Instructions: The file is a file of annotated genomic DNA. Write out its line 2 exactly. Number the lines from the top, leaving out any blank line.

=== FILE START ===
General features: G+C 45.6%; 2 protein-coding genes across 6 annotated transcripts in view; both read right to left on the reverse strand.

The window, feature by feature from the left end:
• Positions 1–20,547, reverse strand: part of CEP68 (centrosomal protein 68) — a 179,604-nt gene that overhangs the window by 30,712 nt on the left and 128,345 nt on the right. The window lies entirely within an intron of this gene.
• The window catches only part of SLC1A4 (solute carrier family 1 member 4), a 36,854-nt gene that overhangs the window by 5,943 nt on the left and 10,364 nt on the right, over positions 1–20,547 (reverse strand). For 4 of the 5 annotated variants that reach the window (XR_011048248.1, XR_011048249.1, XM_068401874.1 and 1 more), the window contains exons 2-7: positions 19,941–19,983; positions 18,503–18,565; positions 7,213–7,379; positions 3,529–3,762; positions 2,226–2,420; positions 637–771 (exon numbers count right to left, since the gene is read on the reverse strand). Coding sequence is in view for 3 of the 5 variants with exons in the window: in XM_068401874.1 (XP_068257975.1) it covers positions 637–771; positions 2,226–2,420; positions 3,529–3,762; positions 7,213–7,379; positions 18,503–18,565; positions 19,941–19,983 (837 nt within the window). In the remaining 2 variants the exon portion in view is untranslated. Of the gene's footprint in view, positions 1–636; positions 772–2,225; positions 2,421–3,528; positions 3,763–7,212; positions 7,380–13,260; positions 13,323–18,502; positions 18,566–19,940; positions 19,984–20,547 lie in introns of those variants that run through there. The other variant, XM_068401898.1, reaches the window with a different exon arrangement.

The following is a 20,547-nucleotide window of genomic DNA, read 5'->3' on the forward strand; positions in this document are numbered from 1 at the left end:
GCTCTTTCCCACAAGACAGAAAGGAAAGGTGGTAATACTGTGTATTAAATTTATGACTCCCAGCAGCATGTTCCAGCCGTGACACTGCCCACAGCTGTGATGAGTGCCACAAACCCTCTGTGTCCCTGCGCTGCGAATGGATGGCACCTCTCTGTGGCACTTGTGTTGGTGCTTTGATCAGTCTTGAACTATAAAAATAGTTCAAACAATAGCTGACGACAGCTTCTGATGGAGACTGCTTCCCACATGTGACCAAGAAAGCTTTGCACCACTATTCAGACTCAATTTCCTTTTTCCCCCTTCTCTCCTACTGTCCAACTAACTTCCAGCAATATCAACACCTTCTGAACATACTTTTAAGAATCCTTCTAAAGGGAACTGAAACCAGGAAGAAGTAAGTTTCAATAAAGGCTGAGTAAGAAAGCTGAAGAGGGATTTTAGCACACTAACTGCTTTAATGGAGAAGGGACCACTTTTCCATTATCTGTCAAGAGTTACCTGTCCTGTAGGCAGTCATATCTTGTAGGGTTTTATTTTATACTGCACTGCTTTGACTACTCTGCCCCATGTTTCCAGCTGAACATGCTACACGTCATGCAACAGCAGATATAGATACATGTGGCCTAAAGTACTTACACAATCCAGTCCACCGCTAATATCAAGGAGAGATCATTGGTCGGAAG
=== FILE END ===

The window, feature by feature from the left end: